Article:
—for portraying statistical methods as tools for routine discovery: Do the randomization, gather the data, pass statistical significance and collect 0. Think of the thousands of careful scientists who, for whatever combination of curiosity or personal interests or heterodoxy, decide to study offbeat topics such as ESP or the effect of posture on life success—but who conduct their studies carefully, gathering high-quality data, and using designs and analyses that minimize the chances of being fooled by noise.
Also awkward was a full retraction by first author Dana Carney, who detailed many ways in which the data were handled in order to pull out apparently statistically significant findings. [No, upon reflection, I don’t think the article was fair, as it places, without rebuttal, misrepresentations of my work and that of Dana Carney — AG], given the inevitable space limitations.
I wouldn’t’ve chosen to have written an article about Amy Cuddy—I think Eva Ranehill or Uri Simonsohn would be much more interesting subjects.
We learn, individually and collectively, from our mistakes.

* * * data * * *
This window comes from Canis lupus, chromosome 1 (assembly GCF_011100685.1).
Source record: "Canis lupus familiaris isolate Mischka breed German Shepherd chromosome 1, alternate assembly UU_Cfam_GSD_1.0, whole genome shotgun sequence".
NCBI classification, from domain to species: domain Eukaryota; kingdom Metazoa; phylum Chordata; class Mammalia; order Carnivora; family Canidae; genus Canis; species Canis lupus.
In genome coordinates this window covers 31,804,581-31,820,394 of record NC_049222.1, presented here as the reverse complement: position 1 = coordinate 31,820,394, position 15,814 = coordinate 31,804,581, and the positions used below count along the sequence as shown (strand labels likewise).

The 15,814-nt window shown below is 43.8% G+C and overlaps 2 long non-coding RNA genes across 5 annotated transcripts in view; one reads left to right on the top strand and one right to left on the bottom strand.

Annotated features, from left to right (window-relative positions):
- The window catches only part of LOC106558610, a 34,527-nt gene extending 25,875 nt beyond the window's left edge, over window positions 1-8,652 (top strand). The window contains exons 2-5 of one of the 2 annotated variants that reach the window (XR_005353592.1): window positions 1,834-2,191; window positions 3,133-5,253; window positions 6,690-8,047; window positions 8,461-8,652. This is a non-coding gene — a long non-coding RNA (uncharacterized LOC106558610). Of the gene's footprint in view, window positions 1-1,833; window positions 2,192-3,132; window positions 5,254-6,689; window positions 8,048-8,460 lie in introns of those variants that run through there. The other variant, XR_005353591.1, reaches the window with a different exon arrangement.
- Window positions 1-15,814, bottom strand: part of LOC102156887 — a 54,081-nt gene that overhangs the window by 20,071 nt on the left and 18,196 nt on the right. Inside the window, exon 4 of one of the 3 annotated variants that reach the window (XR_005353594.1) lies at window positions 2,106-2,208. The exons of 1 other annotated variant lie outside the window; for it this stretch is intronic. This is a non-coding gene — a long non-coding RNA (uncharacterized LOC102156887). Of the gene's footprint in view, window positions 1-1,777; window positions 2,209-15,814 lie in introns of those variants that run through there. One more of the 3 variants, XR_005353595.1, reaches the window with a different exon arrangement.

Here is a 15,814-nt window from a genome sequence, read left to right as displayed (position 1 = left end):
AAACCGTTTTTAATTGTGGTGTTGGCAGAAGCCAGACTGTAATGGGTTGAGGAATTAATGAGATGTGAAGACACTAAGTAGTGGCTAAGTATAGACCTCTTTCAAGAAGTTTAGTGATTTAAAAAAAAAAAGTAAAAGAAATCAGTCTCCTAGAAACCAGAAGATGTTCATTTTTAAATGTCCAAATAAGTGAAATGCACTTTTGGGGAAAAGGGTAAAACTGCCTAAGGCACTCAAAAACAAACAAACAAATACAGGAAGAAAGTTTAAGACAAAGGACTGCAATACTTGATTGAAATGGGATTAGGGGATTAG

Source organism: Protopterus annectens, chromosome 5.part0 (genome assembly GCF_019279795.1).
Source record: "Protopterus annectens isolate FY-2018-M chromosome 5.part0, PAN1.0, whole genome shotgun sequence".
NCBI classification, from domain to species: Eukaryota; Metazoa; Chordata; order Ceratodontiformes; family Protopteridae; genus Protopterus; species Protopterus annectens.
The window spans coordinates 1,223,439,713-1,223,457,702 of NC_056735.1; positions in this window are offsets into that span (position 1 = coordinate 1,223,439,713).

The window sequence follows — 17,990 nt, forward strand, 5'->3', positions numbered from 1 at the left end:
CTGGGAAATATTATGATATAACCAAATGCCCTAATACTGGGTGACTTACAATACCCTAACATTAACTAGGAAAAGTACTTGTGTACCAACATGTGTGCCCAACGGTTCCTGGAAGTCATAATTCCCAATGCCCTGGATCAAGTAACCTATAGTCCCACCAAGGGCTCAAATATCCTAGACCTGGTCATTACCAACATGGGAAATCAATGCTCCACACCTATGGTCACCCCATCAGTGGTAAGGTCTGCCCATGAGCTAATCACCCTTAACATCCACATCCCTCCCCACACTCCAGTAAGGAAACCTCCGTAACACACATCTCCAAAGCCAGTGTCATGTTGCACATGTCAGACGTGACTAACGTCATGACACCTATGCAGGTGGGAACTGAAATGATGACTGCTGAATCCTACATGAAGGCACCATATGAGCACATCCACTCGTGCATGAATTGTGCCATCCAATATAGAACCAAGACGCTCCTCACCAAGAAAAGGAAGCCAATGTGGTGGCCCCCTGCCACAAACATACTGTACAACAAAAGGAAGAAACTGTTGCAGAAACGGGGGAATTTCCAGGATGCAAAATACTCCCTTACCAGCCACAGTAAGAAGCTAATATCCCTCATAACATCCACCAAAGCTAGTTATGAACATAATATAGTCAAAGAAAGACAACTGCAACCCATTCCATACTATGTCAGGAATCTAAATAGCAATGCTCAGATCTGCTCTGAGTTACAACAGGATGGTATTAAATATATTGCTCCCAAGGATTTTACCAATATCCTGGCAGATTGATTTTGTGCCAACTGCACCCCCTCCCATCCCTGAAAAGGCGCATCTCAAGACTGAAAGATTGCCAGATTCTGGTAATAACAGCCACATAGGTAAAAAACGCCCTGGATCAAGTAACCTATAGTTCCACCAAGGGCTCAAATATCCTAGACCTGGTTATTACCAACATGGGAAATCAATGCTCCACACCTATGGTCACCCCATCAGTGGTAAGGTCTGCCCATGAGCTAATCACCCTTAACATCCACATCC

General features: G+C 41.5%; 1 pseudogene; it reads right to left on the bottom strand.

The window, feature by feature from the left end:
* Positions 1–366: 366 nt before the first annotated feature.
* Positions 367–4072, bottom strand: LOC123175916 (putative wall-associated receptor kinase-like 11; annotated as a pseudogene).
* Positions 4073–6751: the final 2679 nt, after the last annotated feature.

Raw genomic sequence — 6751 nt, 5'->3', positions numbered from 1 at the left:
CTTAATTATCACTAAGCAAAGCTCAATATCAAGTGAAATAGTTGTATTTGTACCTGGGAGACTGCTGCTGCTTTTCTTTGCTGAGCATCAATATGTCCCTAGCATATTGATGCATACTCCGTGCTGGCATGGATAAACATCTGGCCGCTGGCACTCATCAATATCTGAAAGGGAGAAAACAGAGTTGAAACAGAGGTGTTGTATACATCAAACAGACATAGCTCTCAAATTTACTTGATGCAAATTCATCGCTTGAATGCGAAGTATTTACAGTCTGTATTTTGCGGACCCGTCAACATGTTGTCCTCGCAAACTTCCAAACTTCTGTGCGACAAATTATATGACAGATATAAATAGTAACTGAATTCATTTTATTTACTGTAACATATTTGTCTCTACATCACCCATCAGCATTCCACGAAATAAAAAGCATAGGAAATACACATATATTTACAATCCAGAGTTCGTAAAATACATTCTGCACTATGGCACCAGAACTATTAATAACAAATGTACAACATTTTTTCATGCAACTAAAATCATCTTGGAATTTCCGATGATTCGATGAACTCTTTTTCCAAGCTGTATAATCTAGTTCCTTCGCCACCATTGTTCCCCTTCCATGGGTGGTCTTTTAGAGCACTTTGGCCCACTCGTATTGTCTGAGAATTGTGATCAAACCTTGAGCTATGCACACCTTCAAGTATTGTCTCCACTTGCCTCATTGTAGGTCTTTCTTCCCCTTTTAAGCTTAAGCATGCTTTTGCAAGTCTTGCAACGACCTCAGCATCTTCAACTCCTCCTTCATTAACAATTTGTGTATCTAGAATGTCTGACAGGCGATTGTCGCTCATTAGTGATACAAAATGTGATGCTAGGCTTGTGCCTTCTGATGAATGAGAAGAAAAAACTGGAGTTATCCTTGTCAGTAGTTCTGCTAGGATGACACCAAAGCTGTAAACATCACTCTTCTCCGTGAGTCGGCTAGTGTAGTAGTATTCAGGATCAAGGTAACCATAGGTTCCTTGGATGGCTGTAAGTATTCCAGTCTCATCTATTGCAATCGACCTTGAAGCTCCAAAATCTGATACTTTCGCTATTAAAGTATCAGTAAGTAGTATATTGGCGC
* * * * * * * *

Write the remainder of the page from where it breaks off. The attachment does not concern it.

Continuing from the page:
We’re all part of the process, and Dominus is doing the readers of the New York Times a favor by revealing one part of that process from the inside.
Suppose he’d fit a hierarchical model or done a preregistered replication or used some other procedure to avoid jumping at patterns in noise. And then he most likely would’ve found nothing distinguishable from a null effect, no publication in JPSP (no, I don’t think they’d publish the results of a large multi-year study finding no effect for a phenomenon that most psychologists don’t believe in the first place), no article on Bem in the NYT . (I assume it depends on context, that power pose will do more good than harm in some settings, and more harm than good in others).